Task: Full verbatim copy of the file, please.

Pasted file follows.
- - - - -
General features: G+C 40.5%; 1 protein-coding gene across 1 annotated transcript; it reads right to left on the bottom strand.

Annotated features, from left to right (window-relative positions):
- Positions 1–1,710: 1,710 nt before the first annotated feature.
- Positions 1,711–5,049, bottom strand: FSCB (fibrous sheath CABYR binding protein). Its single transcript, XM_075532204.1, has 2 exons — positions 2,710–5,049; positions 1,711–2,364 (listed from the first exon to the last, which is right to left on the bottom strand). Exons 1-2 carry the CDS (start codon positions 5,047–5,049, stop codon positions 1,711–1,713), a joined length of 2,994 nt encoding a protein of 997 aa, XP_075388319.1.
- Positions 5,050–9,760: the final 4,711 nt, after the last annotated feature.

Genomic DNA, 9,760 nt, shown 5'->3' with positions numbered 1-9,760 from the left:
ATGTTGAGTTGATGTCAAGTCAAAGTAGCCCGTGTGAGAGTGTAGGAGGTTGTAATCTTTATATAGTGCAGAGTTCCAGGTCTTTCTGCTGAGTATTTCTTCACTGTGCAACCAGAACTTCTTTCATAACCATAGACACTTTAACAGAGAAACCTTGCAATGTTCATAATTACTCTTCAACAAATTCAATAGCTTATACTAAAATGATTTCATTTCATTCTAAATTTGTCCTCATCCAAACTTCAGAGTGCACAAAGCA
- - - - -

General features: G+C 40.5%; 1 protein-coding gene across 1 annotated transcript; it reads right to left on the bottom strand.

Annotated features, from left to right (window-relative positions):
- Positions 1–1,710: 1,710 nt before the first annotated feature.
- Positions 1,711–5,049, bottom strand: FSCB (fibrous sheath CABYR binding protein). Its single transcript, XM_075532204.1, has 2 exons — positions 2,710–5,049; positions 1,711–2,364 (listed from the first exon to the last, which is right to left on the bottom strand). Exons 1-2 carry the CDS (start codon positions 5,047–5,049, stop codon positions 1,711–1,713), a joined length of 2,994 nt encoding a protein of 997 aa, XP_075388319.1.
- Positions 5,050–9,760: the final 4,711 nt, after the last annotated feature.

Genomic DNA, 9,760 nt, shown 5'->3' with positions numbered 1-9,760 from the left:
ATGTTGAGTTGATGTCAAGTCAAAGTAGCCCGTGTGAGAGTGTAGGAGGTTGTAATCTTTATATAGTGCAGAGTTCCAGGTCTTTCTGCTGAGTATTTCTTCACTGTGCAACCAGAACTTCTTTCATAACCATAGACACTTTAACAGAGAAACCTTGCAATGTTCATAATTACTCTTCAACAAATTCAATAGCTTATACTAAAATGATTTCATTTCATTCTAAATTTGTCCTCATCCAAACTTCAGAGTGCACAAAGCA